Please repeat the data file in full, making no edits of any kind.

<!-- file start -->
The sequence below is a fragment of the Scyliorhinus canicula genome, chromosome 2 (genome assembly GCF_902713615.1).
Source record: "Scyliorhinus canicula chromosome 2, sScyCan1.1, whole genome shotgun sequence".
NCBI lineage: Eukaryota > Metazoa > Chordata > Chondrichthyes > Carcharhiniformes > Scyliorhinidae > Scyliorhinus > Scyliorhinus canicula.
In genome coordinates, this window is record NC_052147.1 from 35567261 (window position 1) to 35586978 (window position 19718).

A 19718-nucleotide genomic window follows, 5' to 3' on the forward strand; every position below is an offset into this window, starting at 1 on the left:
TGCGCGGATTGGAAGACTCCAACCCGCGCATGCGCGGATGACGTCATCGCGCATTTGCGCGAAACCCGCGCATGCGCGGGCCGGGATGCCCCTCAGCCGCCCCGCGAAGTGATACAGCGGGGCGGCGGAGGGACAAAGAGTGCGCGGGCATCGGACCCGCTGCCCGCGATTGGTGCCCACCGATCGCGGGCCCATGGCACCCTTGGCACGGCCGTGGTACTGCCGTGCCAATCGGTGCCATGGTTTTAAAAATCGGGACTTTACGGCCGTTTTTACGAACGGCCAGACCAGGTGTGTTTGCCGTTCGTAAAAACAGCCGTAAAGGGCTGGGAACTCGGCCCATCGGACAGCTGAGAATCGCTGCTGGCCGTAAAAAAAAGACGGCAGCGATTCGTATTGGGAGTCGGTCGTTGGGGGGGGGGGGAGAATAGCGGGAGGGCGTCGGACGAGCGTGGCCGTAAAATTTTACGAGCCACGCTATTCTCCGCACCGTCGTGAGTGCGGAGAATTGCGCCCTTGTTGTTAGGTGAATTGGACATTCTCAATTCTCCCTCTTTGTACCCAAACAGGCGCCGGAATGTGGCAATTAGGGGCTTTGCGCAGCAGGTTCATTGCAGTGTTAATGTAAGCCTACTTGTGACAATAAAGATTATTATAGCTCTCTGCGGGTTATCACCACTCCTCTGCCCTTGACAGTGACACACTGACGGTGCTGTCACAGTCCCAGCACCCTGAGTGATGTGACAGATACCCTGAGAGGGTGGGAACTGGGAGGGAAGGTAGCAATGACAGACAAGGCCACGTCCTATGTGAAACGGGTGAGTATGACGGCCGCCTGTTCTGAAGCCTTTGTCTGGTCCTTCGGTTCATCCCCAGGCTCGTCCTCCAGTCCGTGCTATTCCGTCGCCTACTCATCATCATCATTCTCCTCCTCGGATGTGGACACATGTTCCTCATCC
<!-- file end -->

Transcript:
The sequence below is a fragment of the Scyliorhinus canicula genome, chromosome 2 (genome assembly GCF_902713615.1).
Source record: "Scyliorhinus canicula chromosome 2, sScyCan1.1, whole genome shotgun sequence".
NCBI lineage: Eukaryota > Metazoa > Chordata > Chondrichthyes > Carcharhiniformes > Scyliorhinidae > Scyliorhinus > Scyliorhinus canicula.
In genome coordinates, this window is record NC_052147.1 from 35567261 (window position 1) to 35586978 (window position 19718).

A 19718-nucleotide genomic window follows, 5' to 3' on the forward strand; every position below is an offset into this window, starting at 1 on the left:
TGCGCGGATTGGAAGACTCCAACCCGCGCATGCGCGGATGACGTCATCGCGCATTTGCGCGAAACCCGCGCATGCGCGGGCCGGGATGCCCCTCAGCCGCCCCGCGAAGTGATACAGCGGGGCGGCGGAGGGACAAAGAGTGCGCGGGCATCGGACCCGCTGCCCGCGATTGGTGCCCACCGATCGCGGGCCCATGGCACCCTTGGCACGGCCGTGGTACTGCCGTGCCAATCGGTGCCATGGTTTTAAAAATCGGGACTTTACGGCCGTTTTTACGAACGGCCAGACCAGGTGTGTTTGCCGTTCGTAAAAACAGCCGTAAAGGGCTGGGAACTCGGCCCATCGGACAGCTGAGAATCGCTGCTGGCCGTAAAAAAAAGACGGCAGCGATTCGTATTGGGAGTCGGTCGTTGGGGGGGGGGGGAGAATAGCGGGAGGGCGTCGGACGAGCGTGGCCGTAAAATTTTACGAGCCACGCTATTCTCCGCACCGTCGTGAGTGCGGAGAATTGCGCCCTTGTTGTTAGGTGAATTGGACATTCTCAATTCTCCCTCTTTGTACCCAAACAGGCGCCGGAATGTGGCAATTAGGGGCTTTGCGCAGCAGGTTCATTGCAGTGTTAATGTAAGCCTACTTGTGACAATAAAGATTATTATAGCTCTCTGCGGGTTATCACCACTCCTCTGCCCTTGACAGTGACACACTGACGGTGCTGTCACAGTCCCAGCACCCTGAGTGATGTGACAGATACCCTGAGAGGGTGGGAACTGGGAGGGAAGGTAGCAATGACAGACAAGGCCACGTCCTATGTGAAACGGGTGAGTATGACGGCCGCCTGTTCTGAAGCCTTTGTCTGGTCCTTCGGTTCATCCCCAGGCTCGTCCTCCAGTCCGTGCTATTCCGTCGCCTACTCATCATCATCATTCTCCTCCTCGGATGTGGACACATGTTCCTCATCC